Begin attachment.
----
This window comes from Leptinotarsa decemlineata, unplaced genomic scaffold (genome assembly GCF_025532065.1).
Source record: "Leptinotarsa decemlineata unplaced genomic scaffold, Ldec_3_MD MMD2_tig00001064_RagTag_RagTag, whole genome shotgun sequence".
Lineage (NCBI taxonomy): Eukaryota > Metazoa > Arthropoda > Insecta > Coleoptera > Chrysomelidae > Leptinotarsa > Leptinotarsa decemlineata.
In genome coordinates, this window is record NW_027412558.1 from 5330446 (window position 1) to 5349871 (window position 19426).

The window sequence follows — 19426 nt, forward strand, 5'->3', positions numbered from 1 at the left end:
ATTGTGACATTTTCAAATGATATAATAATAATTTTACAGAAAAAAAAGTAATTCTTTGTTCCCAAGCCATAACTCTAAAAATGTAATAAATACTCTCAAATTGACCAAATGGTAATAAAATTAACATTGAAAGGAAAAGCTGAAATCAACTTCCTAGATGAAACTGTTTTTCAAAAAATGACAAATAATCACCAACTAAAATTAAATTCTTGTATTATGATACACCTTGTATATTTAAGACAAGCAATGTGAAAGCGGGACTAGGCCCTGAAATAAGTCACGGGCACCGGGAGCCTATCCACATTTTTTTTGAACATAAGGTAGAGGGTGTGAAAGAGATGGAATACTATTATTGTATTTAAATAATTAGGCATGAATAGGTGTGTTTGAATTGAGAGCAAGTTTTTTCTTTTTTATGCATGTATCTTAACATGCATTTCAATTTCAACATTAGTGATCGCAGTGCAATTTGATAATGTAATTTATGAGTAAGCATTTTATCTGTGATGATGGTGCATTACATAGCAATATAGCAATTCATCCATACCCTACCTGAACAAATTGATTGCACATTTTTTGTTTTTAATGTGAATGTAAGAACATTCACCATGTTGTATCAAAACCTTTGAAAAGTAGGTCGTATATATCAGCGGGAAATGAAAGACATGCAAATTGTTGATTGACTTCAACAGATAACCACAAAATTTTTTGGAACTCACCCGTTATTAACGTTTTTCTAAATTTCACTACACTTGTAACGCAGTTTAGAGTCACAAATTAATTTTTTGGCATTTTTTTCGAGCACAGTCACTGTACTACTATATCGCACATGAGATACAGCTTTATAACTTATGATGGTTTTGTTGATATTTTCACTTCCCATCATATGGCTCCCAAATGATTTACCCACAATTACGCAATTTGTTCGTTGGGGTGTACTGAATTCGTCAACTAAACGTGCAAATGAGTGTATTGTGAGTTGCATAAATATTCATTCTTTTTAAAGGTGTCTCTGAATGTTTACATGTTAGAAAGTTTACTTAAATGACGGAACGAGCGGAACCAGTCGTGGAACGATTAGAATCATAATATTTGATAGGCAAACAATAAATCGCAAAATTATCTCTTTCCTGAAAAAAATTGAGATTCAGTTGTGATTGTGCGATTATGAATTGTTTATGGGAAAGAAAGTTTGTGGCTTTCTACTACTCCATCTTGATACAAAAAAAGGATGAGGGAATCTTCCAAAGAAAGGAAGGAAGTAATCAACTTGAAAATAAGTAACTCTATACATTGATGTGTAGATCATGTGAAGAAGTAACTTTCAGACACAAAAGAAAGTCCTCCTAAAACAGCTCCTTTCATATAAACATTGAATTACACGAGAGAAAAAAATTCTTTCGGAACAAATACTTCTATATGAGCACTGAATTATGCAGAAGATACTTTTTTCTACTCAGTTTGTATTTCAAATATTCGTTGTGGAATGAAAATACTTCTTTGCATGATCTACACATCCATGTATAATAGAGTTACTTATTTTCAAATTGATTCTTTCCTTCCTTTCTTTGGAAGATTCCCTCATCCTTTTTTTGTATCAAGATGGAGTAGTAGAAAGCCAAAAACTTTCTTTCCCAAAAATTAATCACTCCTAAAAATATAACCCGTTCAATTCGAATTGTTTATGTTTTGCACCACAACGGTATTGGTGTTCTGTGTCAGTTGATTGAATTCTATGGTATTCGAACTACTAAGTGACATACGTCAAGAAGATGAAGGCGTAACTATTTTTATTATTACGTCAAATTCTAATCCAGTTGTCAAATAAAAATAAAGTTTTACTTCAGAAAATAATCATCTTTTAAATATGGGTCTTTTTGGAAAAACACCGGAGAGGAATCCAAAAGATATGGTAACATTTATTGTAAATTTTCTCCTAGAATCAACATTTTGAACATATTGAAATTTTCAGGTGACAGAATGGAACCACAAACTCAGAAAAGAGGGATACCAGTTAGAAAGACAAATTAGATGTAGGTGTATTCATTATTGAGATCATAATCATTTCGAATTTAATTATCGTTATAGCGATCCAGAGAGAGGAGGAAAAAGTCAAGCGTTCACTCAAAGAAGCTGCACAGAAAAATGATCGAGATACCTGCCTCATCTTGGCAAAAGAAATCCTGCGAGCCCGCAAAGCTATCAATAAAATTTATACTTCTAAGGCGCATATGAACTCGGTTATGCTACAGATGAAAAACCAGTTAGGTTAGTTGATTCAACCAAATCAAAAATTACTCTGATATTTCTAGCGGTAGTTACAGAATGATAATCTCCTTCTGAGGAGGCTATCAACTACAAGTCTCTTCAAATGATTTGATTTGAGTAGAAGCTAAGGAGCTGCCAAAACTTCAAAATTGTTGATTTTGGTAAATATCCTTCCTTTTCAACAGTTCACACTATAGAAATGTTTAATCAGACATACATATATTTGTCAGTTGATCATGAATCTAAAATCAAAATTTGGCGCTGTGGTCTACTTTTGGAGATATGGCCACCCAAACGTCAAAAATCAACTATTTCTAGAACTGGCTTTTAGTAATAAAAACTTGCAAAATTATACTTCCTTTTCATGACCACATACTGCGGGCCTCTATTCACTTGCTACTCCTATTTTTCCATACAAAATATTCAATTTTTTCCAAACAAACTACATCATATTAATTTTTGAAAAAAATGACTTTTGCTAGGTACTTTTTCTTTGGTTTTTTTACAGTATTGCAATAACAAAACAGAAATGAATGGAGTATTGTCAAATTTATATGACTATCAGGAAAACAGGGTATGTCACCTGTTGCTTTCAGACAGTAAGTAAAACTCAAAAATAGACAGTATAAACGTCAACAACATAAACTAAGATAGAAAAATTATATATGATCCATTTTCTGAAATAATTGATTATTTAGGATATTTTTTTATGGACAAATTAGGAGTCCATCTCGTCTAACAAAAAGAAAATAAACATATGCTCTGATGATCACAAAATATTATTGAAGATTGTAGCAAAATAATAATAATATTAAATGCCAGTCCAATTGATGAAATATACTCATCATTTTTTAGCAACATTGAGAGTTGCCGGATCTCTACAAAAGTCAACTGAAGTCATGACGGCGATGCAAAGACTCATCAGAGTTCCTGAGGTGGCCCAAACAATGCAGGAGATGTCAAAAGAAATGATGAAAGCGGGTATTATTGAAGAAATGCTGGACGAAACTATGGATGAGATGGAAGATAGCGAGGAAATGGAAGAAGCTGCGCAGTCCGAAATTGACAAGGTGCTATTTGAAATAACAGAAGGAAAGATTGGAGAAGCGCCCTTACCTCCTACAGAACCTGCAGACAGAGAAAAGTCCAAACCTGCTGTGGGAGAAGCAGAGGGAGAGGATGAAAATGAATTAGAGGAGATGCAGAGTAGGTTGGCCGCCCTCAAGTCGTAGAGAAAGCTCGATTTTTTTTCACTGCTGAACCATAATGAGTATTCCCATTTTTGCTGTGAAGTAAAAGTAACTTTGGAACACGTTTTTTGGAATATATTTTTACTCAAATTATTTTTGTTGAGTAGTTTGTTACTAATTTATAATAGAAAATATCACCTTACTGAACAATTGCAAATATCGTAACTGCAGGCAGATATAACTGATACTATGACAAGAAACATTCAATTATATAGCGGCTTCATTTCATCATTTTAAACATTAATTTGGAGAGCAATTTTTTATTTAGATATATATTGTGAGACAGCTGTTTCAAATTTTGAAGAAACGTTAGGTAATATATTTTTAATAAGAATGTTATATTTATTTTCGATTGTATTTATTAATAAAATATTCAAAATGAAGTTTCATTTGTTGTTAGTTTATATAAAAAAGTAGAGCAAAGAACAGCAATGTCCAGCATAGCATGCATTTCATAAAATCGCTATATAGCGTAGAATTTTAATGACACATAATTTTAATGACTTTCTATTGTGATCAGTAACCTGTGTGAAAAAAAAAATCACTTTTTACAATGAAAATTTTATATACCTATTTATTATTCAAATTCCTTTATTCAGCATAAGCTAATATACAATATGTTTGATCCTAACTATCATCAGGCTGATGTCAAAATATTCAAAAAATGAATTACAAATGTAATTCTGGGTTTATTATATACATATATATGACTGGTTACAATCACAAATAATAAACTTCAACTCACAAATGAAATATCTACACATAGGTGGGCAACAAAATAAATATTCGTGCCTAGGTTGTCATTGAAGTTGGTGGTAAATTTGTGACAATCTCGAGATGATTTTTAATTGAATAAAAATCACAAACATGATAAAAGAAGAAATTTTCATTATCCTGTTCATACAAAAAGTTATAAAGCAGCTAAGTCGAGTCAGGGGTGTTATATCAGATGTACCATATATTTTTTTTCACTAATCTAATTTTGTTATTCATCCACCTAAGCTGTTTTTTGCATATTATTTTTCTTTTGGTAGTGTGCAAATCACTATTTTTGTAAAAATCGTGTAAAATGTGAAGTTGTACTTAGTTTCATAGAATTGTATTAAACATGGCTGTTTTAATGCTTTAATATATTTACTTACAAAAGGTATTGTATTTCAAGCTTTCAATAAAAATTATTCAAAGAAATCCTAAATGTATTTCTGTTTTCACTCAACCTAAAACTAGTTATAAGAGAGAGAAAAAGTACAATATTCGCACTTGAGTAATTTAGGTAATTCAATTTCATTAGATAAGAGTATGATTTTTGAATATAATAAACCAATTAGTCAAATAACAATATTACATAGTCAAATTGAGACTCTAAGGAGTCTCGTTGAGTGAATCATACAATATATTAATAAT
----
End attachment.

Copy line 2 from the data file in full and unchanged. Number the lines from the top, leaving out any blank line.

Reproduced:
Source record: "Leptinotarsa decemlineata unplaced genomic scaffold, Ldec_3_MD MMD2_tig00001064_RagTag_RagTag, whole genome shotgun sequence".